UPDATE: Despite originally banning the group under hate speech rules, Facebook has reversed a ban on ‘Britian First’.

Facebook earlier today shut down the page of far-right political group Britain First under rules banning hate speech.

The group, which rallies against diversity, boasted more than 1.1 million followers – making it the largest political social media page in the UK.

However, Facebook took action to close the group’s page, which has been accused of spreading “hatred” and fabricated stories.

A notification from Facebook shared by the group says: “Your Page is currently not visible on Facebook. It looks like content posted on your Page doesn’t follow the Facebook Terms and Community Standards, so your page was unpublished.

“While people can use Facebook to challenge ideas, instittuions and practices, Facebook removes hate speech.

“Hate speech includes content that directly attacks people based on their race, ethnicity, national origin, religious affiliation, sexual orientation, sex, gender or gender identity, or serious disabilities or diseases.”

Britain First leader Paul Golding said: “Facebook has launched a fascist attack on a registered, legal British political party on the verge of a major election campaign.”

The group said: “Facebook has taken the unbelievable step of closing down the enormous Britain First Facebook fan page.

“Recently, our fan page exceeded 1.1 million ‘Likes’, twice as big as the Conservative party page. Last week, over 150 million people worldwide looked at our page and posts.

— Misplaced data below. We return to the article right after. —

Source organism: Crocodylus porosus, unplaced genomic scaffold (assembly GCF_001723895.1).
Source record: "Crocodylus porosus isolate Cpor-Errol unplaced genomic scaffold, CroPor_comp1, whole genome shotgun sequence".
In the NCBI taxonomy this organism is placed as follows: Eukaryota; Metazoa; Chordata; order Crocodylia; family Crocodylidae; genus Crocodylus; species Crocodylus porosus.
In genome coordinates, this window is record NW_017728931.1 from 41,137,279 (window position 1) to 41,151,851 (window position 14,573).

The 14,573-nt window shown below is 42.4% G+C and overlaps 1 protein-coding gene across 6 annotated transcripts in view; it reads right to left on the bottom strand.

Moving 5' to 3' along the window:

“Facebook resisted attempts by political opponents hostile to Britain First to get our page closed down, but now it seems they have ‘unpublished’ it.

“This means that our 1.1 million supporters have been denied freedom of speech and expression.”

However, the decision seems to have now been reversed.

The group added: “Our 1.1 million supporters have their homepage back! Our leftwing opponents went into temporary celebration when our page was closed down but now they are furious!

“God bless all of our supporters!”

Despite a strong social media presence on Facebook, the group has struggled to convert its following into a real-word force.

The party fielded a candidate in the Rochester and Strood by-election in 2014, but attracted just 56 votes – below the Monster Raving Loony Party.

Facebook reaffirmed its ban on homophobic and transphobic hate speech under new set of community guidelines earlier this year.